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Future Health






Does Your Exercise Program Work?

June 12, 2015 

Why is it that some people start an exercise program and see immediate results, while others put in seemingly endless effort with only minimal outcomes?

While the most common goals of daily physical activity are to attain or maintain a healthy weight and carve an attractive physique, these are only two of a myriad of advantages and ways to measure whether your exercise program is working.

In fact, the most powerful gains we get from exercise are the ones that can’t be seen in the mirror or on the scale.  These include lowering blood pressure, boosting good cholesterol and reducing the bad cholesterol also known as triglycerides. The synergy of these changes in lipids makes the sum greater than the parts – raising the good and lowering the bad lipids combined gives the most benefit to your heart.

Another benefit is the boost in energy and outlook on life, mood and attitude. Exercise also lowers the levels of the hormone cortisol, helping us fight stress long after we leave the gym.

Not only does exercise improve your muscle strength, if you include weight training it also increases your endurance for your daily activities.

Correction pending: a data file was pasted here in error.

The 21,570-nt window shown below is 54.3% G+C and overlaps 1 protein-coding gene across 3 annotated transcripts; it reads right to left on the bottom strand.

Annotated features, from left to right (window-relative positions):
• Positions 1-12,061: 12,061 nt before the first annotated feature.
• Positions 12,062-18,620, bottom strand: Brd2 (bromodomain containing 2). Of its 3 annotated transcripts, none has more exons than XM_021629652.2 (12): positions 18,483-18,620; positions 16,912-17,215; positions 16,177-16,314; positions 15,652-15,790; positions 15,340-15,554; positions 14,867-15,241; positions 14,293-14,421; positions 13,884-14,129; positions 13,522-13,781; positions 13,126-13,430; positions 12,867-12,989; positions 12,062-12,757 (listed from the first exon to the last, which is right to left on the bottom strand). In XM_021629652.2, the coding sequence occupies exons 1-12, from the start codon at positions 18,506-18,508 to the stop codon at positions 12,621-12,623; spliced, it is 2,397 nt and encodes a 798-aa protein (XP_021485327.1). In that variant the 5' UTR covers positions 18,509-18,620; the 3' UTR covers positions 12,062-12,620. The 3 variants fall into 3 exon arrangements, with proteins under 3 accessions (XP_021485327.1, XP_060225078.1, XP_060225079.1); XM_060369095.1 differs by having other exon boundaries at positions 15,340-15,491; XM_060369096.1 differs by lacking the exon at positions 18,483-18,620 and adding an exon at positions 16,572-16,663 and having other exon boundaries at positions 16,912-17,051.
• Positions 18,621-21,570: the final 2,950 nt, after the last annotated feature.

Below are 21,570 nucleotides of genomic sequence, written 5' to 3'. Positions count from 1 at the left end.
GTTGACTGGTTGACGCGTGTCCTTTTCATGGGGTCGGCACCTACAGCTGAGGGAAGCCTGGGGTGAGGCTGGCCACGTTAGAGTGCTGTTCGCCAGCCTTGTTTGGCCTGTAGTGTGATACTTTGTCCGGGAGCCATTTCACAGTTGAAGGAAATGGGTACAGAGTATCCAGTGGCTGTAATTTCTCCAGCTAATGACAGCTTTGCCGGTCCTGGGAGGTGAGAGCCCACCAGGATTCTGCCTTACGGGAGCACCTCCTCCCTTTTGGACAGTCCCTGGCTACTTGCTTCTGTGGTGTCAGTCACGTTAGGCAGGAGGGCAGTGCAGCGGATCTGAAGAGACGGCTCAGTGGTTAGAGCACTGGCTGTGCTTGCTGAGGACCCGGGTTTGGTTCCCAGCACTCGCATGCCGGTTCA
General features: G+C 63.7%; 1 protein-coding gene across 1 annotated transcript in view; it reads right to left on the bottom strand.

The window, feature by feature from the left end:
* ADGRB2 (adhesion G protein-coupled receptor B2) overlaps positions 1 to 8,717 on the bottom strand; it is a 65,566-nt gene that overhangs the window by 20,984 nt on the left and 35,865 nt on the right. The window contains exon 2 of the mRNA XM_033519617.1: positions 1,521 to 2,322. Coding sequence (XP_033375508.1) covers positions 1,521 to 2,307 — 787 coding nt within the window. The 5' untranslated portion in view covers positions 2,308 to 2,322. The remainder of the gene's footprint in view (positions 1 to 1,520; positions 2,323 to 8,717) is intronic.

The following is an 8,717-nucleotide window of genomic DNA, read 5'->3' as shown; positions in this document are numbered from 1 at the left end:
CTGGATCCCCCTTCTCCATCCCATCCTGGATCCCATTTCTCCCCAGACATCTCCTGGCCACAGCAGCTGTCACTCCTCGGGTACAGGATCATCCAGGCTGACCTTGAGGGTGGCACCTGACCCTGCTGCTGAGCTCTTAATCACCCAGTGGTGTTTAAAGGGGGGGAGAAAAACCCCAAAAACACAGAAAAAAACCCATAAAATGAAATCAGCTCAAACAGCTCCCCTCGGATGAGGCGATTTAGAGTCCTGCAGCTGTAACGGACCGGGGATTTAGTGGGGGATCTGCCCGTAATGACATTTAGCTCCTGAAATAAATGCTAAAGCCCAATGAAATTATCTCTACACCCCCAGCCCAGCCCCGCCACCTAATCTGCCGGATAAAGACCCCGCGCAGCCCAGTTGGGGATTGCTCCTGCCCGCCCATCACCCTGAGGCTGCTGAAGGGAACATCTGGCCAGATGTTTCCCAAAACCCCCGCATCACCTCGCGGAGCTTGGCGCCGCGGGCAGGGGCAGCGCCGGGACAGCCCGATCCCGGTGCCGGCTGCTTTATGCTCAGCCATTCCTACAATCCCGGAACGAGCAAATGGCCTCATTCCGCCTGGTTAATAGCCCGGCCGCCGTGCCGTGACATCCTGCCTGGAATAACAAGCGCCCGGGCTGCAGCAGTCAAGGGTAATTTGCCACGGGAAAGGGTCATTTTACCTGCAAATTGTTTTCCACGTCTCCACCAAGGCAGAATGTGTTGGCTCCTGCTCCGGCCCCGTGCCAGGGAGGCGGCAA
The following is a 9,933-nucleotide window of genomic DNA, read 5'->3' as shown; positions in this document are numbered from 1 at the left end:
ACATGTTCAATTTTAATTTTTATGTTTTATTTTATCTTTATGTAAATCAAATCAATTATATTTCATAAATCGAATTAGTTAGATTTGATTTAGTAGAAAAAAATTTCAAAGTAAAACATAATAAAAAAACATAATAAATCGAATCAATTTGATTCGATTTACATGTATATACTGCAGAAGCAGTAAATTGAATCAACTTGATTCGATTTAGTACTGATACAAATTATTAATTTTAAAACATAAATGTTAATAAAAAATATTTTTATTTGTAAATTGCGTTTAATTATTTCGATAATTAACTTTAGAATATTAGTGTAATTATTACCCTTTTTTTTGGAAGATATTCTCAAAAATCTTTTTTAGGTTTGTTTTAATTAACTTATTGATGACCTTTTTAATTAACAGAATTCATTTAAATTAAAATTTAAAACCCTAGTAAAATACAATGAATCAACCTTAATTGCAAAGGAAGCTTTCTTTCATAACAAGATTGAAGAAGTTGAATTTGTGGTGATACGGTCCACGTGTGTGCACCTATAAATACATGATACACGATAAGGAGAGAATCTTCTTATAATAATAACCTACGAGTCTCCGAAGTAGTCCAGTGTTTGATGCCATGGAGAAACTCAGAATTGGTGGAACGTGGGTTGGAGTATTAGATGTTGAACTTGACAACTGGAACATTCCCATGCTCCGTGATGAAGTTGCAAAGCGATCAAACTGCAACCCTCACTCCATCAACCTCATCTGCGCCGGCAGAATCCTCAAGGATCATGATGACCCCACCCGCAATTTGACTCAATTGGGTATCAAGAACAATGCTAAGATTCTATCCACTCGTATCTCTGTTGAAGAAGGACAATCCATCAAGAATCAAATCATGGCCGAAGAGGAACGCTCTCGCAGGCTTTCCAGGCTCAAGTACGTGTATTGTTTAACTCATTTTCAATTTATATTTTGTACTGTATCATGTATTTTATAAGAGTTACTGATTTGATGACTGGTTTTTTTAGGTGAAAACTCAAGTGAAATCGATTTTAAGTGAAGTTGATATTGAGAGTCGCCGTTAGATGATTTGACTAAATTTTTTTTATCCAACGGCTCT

Regular exercise can lead to healthy sleep habits by helping you fall asleep more quickly and fall into a deeper sleep.

Try these tips to get the most out of your current exercise routine.

  1. Stay hydrated.
  2. Exercise with a friend.
  3. Use a Body Mass Index calculator to check generalized improvements.
  4. Change your exercise routine every 4-6 weeks.
  5. Eat slow-digesting carbs such as sweet potato and quinoa, healthy fats such as nuts and avocados, and lean protein from chicken and fish.
  6. Include strength training and aerobic exercises, and try changing the sequence.
  7. Take shorter rest periods between exercises to boost fat loss.

The bottom line is that we shouldn’t just measure our improvements with a mirror and a scale. For the unseen and often more important benefits, we can follow up with our doctor with diagnostics such as blood tests. In addition to the quantifiable benefits, we can pay closer attention to changes in quality of life in terms of mood, sleep, stress, strength and endurance.